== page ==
Joseph Anfuso is the president of Florsheim Homes, a certified fraud examiner, and a licensed California real estate broker and general contractor. Prior to joining Florsheim, Anfuso was the CFO for Shea Homes San Diego from 2001-06, the CFO of Pat & Oscar's restaurants for 4½ years, and has practiced forensic accounting, investigative auditing, and accounting for private industry as both an internal auditor and controller. Anfuso earned his bachelor's degree in accounting and his MBA from the University of San Diego. Additionally, Anfuso is a frequent contributor to CNBC, having been interviewed on the network's "Squawk Box" program and numerous other on-air segments as an expert in California real estate.
The Burnham-Moores Center thanks its outgoing Policy Advisory Board chairmen for their ongoing support of the Center, the School of Business Administration and the University as a whole, and enthusiastically welcomes the incoming chairs.
Adrian Jauregui (center, in suit), sales manager at Colinas Chapultepec, speaks to the MSRE students as part of their fieldtrip to Tijuana Sept. 26. The students toured the upscale residential development and visited Vesta, an industrial real estate developer in Tijuana. The Tijuana Chamber of Economic and Industrial Development also made a presentation to the students.
Dr. Norm Miller, professor and director of academic programs at the Burnham-Moores Center for Real Estate, recently served as keynote speaker at the Prudential Forum September 16-18 in Scottsdale, Ariz. The event brought together industry and academic leaders to discuss home sale pricing and timing.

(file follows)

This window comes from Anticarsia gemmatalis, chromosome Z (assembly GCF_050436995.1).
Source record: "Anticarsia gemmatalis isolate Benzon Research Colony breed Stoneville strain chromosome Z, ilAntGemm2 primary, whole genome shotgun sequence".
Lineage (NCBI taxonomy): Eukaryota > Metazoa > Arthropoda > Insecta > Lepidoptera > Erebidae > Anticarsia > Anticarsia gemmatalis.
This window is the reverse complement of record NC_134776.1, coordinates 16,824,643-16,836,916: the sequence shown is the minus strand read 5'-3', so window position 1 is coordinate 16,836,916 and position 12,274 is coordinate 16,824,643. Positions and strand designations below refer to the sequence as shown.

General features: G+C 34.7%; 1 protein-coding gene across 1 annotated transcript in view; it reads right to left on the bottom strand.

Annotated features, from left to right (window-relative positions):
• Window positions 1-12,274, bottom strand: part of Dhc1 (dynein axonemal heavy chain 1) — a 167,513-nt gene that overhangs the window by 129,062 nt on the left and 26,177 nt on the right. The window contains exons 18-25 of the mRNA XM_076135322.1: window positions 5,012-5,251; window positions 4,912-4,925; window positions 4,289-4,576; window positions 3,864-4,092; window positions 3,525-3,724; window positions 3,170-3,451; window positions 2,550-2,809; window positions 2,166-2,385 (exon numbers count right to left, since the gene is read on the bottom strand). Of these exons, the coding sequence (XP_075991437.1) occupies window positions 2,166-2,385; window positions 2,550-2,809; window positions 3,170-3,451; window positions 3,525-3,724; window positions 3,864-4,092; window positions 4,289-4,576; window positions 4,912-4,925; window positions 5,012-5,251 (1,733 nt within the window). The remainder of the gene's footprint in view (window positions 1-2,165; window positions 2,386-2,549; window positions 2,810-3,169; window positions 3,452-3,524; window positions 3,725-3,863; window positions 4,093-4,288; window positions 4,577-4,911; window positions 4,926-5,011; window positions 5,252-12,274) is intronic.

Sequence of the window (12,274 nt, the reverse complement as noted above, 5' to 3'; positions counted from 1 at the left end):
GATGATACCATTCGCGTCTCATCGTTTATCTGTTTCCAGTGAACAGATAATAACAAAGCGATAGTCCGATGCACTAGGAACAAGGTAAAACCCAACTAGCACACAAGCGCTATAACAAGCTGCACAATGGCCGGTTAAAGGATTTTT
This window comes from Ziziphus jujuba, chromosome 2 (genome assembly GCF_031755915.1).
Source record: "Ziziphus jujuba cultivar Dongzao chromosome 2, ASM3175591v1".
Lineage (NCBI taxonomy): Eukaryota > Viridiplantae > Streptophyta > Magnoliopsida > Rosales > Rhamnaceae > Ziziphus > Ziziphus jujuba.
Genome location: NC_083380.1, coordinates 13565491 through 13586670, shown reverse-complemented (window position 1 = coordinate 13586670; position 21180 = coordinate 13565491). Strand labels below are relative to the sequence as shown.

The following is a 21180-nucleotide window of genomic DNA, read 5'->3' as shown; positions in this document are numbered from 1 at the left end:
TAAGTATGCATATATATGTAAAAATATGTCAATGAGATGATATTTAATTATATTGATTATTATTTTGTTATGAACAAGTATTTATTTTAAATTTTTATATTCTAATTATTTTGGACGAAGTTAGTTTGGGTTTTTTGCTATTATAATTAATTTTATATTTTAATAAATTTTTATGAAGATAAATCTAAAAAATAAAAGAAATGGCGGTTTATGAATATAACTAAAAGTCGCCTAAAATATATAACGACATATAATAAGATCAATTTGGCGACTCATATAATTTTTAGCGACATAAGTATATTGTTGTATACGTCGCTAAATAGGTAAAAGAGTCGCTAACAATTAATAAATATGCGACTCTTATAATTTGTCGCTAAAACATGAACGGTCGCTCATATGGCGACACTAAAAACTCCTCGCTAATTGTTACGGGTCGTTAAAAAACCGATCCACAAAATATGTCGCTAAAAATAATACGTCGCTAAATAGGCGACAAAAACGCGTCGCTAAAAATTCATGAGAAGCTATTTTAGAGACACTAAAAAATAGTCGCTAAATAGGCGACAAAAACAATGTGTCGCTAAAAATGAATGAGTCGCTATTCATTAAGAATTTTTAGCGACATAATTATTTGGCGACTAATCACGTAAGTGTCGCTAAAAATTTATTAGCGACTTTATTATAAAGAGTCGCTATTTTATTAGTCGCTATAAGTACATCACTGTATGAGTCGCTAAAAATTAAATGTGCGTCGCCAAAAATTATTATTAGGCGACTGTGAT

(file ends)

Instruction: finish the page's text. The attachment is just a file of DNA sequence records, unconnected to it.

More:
Miller, who is nationally known for his groundbreaking research on sustainable development, also was recognized before several hundred guests at the unveiling of the La Jolla Commons Office Tower Sept. 18. Hines and TIAA-CREEF, the project's developers, hosted the event, which marked the completion of the region's first LEED Gold Certified multi-tenant office building. Representatives from the U.S. Green Building Council, the U.S. Environmental Protection Agency and the San Diego City Council were also in attendance.
On Sept. 23 Miller also spoke at the 2008 Colliers Client Roundtable Forum in St. Louis, an event that focused on sustainability in commercial real estate.
On Aug. 28, Alan Gin's Index of Leading Economic Indicators, which he compiles for the Burnham-Moores Center for Real Estate, was cited in a San Diego Union-Tribunearticle, a VoiceofSanDiego.org article and in San Diego Metropolitan Magazine'sDaily Business Report. Gin also appeared on KPBS for a radio interview on the same subject.
Alan Gin was interviewed by Lynn Stuart of San Diego 6 News for a segment that aired Sept. 3.
Alan Gin was interviewed by Terri Somers of the San Diego Union-Tribune on the local economic effects of the National Institutes of Health's grant to The Burnham Institute for Medical Research. The article appeared in the Sept. 3 edition of the paper.
Norm Miller was interviewed by Chris Chan of NBC 7/39 News on residential real estate in San Diego. The segment aired Sept. 5.
Alan Gin was interviewed by Emmet Pierce of the San Diego Union-Tribune on the government takeover of Fannie Mae and Freddie Mac. The article appeared in the Sept. 9 edition of the paper.